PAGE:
Eliyahu’s Mistress by Roger Mendelson

To everything there is a season, and a time to every purpose under heaven. (Ecclesiastes 3:1)

Tantalising from the opening pages, Mendelson invites the reader to step into the worlds of Steven, Frances and Eliyahu on a glorious summer’s day in 2014 and journey with them through intertwined seasons of life and love.

On one level this is the story of two worlds colliding, starting with an ordinary encounter in the world of business. Steven is a business and marketing consultant in possession of a keen sense of observation and a finely tuned ability to listen. He is a people person, easy to get to know and people warm to him readily. He also deals in details and his acute business brain trusts the evidence of his senses, what he can see, touch and hear. Steven lives a comfortable life in the city, a family man grateful for the efforts of past generations to forge a better life in Australia for his Jewish community.

Frances is a retail director of a charity organisation run by the Catholic Church and the two meet when a mutual acquaintance proposes Steven’s pro bono input on Frances’ project. Away from work Frances loves to retreat to the tranquility of her country home on the city’s edge which she shares now only with Elijah, her faithful dog. She is content in her own company and is happy to explore her nascent spirituality in the solitude of nature rather than leave her oasis to socialise. Discovering by chance that she is called ‘the Duchess’ by workers at the coal face because of her very proper manner and rather haughty demeanour, Steven suspects that while she presents as a Valkyrie on the outside a slinky, soft pussy cat may be hidden inside. Later, he will discover his expertise in awakening the Empress within who is yearning for release.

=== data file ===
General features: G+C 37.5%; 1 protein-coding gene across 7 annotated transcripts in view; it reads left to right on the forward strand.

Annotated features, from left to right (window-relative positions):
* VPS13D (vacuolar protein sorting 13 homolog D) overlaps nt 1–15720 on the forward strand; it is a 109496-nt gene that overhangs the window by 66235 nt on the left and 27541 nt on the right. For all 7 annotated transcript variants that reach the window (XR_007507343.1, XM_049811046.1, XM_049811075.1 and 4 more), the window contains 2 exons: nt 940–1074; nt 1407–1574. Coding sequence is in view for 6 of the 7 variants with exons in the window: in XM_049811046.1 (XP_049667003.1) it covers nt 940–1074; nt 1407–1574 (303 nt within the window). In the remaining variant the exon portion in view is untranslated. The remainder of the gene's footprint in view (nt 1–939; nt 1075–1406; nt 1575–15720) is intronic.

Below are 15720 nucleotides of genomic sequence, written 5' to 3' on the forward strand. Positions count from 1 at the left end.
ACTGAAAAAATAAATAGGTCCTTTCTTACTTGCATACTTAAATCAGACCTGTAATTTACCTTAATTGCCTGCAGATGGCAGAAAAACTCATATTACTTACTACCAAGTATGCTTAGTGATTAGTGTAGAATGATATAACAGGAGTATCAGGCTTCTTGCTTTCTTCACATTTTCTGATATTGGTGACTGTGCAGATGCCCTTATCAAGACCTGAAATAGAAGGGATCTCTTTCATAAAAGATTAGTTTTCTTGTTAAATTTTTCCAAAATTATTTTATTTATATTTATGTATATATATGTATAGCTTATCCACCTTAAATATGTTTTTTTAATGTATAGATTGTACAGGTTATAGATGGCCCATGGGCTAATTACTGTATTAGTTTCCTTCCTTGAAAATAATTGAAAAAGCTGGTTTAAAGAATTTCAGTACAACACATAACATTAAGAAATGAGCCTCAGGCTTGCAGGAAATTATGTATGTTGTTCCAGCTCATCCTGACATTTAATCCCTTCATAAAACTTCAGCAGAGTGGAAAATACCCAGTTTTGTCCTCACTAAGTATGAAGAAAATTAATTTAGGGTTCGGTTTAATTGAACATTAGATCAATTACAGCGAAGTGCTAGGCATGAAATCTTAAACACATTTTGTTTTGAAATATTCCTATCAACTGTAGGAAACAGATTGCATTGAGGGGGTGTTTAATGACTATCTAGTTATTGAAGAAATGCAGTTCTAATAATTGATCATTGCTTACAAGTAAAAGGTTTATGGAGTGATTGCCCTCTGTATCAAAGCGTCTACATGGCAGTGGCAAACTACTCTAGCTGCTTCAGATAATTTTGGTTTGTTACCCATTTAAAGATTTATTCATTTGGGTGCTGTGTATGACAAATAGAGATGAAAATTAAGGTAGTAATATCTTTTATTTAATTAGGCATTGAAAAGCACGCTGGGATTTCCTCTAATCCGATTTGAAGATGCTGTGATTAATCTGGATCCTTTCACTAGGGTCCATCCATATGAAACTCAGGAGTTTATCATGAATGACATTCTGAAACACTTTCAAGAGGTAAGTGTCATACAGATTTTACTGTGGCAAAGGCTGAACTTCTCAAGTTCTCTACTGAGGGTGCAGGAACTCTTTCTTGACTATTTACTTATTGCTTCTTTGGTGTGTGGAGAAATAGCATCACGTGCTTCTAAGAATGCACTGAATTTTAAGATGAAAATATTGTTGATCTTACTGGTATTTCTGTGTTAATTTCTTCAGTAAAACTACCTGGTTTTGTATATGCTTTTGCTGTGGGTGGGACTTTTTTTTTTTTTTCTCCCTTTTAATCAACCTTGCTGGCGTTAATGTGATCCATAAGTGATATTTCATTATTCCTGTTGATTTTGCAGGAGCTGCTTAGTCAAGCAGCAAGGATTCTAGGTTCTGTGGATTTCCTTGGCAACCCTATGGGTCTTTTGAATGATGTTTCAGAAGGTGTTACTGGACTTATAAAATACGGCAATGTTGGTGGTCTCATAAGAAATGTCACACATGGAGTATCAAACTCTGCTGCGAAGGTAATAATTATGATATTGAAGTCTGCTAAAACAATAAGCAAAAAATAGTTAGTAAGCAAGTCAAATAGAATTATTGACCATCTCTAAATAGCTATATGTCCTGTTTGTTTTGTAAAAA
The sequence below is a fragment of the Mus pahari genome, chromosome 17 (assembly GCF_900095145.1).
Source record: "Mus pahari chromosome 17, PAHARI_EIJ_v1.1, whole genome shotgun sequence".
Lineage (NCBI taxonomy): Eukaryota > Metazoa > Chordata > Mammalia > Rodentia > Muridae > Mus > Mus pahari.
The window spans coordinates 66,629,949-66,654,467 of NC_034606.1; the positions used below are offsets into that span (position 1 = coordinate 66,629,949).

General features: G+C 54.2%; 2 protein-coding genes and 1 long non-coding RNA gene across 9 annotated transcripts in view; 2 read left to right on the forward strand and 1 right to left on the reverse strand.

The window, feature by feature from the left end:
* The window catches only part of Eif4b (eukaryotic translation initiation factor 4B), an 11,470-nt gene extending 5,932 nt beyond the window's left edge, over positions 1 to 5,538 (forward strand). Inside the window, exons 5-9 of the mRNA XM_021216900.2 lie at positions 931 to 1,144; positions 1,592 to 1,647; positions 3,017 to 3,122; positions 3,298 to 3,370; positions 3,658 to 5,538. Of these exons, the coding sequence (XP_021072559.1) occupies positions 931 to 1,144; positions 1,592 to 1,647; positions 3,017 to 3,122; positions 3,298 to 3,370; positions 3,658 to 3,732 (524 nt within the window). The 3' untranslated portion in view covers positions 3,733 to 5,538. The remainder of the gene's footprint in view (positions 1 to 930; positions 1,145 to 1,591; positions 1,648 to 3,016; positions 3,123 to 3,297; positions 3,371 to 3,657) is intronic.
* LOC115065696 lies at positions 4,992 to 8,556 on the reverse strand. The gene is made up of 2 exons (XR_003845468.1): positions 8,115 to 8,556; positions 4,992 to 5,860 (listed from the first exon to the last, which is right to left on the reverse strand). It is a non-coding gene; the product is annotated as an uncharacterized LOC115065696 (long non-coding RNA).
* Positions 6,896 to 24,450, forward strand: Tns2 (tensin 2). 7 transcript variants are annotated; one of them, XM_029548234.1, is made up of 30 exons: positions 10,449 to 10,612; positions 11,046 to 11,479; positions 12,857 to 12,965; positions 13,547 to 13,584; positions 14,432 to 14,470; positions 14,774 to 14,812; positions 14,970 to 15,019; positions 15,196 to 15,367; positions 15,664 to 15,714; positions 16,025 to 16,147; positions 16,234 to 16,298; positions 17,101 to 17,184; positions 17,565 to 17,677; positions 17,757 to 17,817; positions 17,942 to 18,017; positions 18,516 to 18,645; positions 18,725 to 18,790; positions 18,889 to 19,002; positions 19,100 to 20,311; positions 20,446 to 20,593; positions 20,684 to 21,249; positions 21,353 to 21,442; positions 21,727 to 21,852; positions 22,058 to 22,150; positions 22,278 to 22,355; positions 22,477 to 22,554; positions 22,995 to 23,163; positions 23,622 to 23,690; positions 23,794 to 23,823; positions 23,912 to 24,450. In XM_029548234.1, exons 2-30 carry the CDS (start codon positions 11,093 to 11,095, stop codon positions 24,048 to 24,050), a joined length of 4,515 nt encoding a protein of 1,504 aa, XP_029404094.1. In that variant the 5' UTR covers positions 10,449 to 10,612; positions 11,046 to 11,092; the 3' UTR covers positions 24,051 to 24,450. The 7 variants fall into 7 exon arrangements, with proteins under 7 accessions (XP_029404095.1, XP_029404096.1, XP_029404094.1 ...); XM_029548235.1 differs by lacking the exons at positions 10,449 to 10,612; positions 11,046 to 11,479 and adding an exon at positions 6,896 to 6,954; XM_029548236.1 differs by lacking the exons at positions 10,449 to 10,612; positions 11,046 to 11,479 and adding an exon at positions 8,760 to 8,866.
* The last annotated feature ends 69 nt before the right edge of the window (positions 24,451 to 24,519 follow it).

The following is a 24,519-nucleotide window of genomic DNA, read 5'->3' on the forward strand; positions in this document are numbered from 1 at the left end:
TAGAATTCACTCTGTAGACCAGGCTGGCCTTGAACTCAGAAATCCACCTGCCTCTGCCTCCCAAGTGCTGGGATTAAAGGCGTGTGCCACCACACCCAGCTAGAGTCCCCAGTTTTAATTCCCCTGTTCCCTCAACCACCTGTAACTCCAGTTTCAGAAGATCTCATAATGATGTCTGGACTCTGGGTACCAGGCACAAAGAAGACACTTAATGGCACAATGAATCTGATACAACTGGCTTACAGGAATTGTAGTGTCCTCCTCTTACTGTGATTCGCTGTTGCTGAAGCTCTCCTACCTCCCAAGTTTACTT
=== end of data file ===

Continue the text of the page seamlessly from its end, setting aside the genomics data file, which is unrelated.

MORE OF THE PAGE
Their relationship shifts a gear while working beyond Melbourne on the project, after each reveals a little more about themselves to the other than they had intended.

Phone conversations regarding the project become regular, more relaxed and weekly events during which each gets to know the other better through wide ranging and lengthy conversations. Previously conversation has been used by Frances as a transactional tool, a means to an end, but with Steven she discovers that everything about her is of interest to him. He listens to her, an easy familiarity building between them as they continue to make progress on the project. Frances enjoys the newfound sense of freedom which conversations with Steven unleash in her. Quiescent no more, she begins to blossom, her sense of self enlivened after a long period of dormancy.

Similarly, Frances explores a side of Steven that he had not been fully aware of and which no one else had seemingly been interested in. His life to this point has been lived very much to a formula and within clearly defined rules and boundaries. Conversations and discussions with Frances intrigue and stimulate him. She unearths his spiritual side which has long lain fallow within and through her gentle ministrations Steven awakens to learn more about his deeper self.